Thriving with Virtual Learning

By Jillian E. Gismondi MA LPC NCC

Currently, many parents throughout the Metro Detroit area are wondering how their child’s school year will begin – virtually, in person or a hybrid approach.This unknown approach is leaving parents feeling stressed, overwhelmed and unsure of what is best for their family. However, as each day creeps closer to the start of school, it feels as though many districts are announcing a move toward virtual learning for the first semester.

If your child’s district has chosen a virtual learning environment, or if you have elected that environment, below are some tools to help your children thrive.

Designated Learning Environment – Previously, children would physically move from their home to a school in order to be in the learning mindset. With virtual learning, home and school are blended. To create that designation for a child, it is important to have a room, or part of a room, within the house be the “learning environment.” This can include a desk, school supplies and personalized touches (e.g. posters, pictures, etc.) While a child may request to have their room or bed be the learning environment, this can create distractions and not help set the child up for success. Also, when selecting the learning environment, be certain there is a consistent and reliable internet connection.

Consistent, Structured Schedule – The child’s school will provide a schedule of meetings and live instruction time. Outside of the school structure, parents can create a secondary structure for their child. This can include, but isn’t limited to, classwork time, study time, lunch time, bedtime and time spent with friends. It may be tempting for parents and children to become lax in regards to bedtime. If your child isn’t getting sufficient sleep, there is going to be reduced school performance. It is recommended families maintain suitable and regular bedtime for their child. Also, a large part of a child’s school experience is building interpersonal and social skills. With a child doing virtual learning, he/she is not able to experience this portion of the day. In order to continue moving a child’s developmental growth forward, schedule frequent social distancing interactions with peers. 

Reducing Screen Use – Children will be using screens daily for their virtual learning, this will naturally increase the amount of time that a child spends looking at a screen each day. When the child isn’t on the screen, encourage a reduction of phone use and/or video games. This can come with a reward, such as the child is allotted one additional hour per day of a screen. Yet if the child completes different chores, an additional 20 minutes could be earned. If the child needs additional time spent on particular subjects, consider buying learning books and completing the work with paper and pencil.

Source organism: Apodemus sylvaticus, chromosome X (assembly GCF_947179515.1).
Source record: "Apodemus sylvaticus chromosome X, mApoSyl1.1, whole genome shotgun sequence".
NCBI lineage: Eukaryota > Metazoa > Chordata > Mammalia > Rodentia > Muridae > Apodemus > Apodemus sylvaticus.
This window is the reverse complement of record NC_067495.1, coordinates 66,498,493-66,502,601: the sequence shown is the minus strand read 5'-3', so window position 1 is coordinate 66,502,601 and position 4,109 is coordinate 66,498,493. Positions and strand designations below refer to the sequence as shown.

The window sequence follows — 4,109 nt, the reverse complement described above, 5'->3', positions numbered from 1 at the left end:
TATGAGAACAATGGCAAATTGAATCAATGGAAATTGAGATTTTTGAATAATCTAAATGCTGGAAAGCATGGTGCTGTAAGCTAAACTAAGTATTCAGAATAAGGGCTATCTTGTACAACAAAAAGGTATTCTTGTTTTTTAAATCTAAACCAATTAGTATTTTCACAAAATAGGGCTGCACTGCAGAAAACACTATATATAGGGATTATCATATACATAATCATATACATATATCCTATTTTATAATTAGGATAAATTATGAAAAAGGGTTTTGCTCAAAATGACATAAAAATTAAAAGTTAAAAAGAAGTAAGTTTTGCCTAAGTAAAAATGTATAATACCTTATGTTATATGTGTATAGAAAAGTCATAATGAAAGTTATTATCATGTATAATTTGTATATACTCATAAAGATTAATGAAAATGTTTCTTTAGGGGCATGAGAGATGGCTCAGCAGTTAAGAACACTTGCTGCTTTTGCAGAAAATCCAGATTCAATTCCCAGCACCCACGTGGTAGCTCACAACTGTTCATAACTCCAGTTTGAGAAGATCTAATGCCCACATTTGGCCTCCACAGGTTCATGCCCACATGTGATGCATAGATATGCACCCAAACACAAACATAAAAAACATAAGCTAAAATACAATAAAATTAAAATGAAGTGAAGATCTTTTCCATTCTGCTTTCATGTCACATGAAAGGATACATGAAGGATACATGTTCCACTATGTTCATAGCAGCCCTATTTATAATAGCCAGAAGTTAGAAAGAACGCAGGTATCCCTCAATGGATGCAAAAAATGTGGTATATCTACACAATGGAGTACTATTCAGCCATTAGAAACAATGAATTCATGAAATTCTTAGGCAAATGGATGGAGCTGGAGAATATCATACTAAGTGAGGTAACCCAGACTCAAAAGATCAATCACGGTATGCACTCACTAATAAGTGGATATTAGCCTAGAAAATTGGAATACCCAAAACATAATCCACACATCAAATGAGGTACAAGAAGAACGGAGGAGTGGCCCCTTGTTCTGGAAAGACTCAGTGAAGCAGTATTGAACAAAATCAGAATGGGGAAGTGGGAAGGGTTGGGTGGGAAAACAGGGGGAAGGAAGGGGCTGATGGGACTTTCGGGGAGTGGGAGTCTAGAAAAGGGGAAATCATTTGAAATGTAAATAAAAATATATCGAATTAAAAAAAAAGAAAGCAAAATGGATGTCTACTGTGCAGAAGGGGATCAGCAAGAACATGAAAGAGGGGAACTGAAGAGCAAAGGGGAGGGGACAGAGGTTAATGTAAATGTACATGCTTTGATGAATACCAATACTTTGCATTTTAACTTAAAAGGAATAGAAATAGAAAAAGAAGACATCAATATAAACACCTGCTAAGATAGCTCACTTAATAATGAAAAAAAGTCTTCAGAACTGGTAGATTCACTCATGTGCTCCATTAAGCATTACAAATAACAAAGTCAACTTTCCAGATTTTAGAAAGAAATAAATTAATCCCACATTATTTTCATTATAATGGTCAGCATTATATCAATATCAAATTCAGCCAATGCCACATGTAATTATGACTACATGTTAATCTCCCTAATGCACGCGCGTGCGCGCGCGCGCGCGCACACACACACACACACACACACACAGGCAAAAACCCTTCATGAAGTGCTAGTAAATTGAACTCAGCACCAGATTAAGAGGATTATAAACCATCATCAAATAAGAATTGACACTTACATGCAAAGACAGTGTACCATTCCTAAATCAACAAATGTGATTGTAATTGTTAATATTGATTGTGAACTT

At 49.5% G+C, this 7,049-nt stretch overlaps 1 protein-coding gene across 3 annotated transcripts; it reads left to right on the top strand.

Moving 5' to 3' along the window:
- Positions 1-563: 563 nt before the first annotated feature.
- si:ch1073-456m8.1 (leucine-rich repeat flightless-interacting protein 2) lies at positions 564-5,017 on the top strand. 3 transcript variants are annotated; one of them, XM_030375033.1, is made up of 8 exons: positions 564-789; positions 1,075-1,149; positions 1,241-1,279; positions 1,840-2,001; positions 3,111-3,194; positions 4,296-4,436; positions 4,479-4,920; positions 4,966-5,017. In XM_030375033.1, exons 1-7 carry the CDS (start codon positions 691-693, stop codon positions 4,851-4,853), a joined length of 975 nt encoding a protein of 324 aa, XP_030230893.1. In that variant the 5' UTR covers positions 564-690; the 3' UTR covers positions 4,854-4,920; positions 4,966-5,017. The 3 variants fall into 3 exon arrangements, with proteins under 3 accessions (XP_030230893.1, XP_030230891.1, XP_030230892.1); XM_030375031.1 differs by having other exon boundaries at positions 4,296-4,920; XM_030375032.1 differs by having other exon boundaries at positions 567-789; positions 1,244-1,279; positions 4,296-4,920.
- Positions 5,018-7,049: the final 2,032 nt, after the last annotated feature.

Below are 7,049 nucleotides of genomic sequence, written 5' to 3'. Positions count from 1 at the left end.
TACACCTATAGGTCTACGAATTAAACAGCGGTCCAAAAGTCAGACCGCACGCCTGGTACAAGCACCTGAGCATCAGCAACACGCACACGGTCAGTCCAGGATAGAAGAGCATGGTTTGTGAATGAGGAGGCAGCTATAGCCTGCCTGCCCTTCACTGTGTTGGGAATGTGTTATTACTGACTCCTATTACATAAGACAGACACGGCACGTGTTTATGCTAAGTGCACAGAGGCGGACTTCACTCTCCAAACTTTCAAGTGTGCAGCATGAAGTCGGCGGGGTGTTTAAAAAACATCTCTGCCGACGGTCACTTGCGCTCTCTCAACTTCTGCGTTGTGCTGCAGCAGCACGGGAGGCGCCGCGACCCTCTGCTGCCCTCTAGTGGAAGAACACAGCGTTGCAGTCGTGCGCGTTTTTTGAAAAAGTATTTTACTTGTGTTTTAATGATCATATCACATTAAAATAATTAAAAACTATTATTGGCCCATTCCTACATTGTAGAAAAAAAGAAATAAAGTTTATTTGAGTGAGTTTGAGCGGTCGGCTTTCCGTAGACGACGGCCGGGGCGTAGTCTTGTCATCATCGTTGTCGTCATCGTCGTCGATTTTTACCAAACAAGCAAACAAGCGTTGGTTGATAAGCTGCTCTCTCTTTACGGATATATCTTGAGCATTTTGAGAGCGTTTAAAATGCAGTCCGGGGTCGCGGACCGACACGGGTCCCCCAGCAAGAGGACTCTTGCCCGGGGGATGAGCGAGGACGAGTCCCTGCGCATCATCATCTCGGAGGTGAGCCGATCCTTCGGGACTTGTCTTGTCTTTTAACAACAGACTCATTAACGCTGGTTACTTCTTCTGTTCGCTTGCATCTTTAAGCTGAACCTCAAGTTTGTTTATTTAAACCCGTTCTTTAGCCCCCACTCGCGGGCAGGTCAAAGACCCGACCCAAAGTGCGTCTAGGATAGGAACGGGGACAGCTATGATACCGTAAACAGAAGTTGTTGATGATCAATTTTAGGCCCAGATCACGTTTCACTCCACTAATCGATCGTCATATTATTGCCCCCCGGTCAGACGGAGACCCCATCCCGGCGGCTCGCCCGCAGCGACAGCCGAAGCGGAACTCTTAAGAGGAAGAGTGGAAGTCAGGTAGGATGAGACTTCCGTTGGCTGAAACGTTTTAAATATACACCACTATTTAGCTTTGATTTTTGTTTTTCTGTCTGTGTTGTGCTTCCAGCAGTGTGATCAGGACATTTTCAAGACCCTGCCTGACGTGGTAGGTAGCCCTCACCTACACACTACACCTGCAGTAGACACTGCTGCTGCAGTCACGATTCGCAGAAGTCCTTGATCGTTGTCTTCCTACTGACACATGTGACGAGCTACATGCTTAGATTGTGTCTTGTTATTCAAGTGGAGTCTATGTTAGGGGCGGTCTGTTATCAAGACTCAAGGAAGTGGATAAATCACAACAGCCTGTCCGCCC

Maintain Normalcy – The start of the school year brings about mixed feelings for children and their families. It is an unknown experience that can bring about anxiety and happiness. Allow your child to take part in setting up their designated learning area — whether it is new pens, pencils, folders, or notebooks. Support your child in identifying what will make the start of the school year feel more comfortable.

Be Creative – Each family has their own unique routine and practices. What works for one family, may not work for another. If a suggested practice doesn’t work, be creative and make adjustments to suit your child. The virtual learning environment is flexible, which allows families to create their own version of the environment. 

Above all, it is important for parents to model their own feelings about the return to school. Both child and parent are experiencing their own levels of anxiety and uncertainty regarding this transition. Encourage your child to share his/her feelings and experiences. It is helpful for parents to also share their own fears, anxieties and uncertainties regarding the transition.

 

Jillian Gisomodi, L.P.C.,N.C.C. is a staff therapist at Child and Family Solutions Center. She works with children, teens, adults and families  She can be reached at 248-851-5437 and Jillian@childfsc.com

 

 

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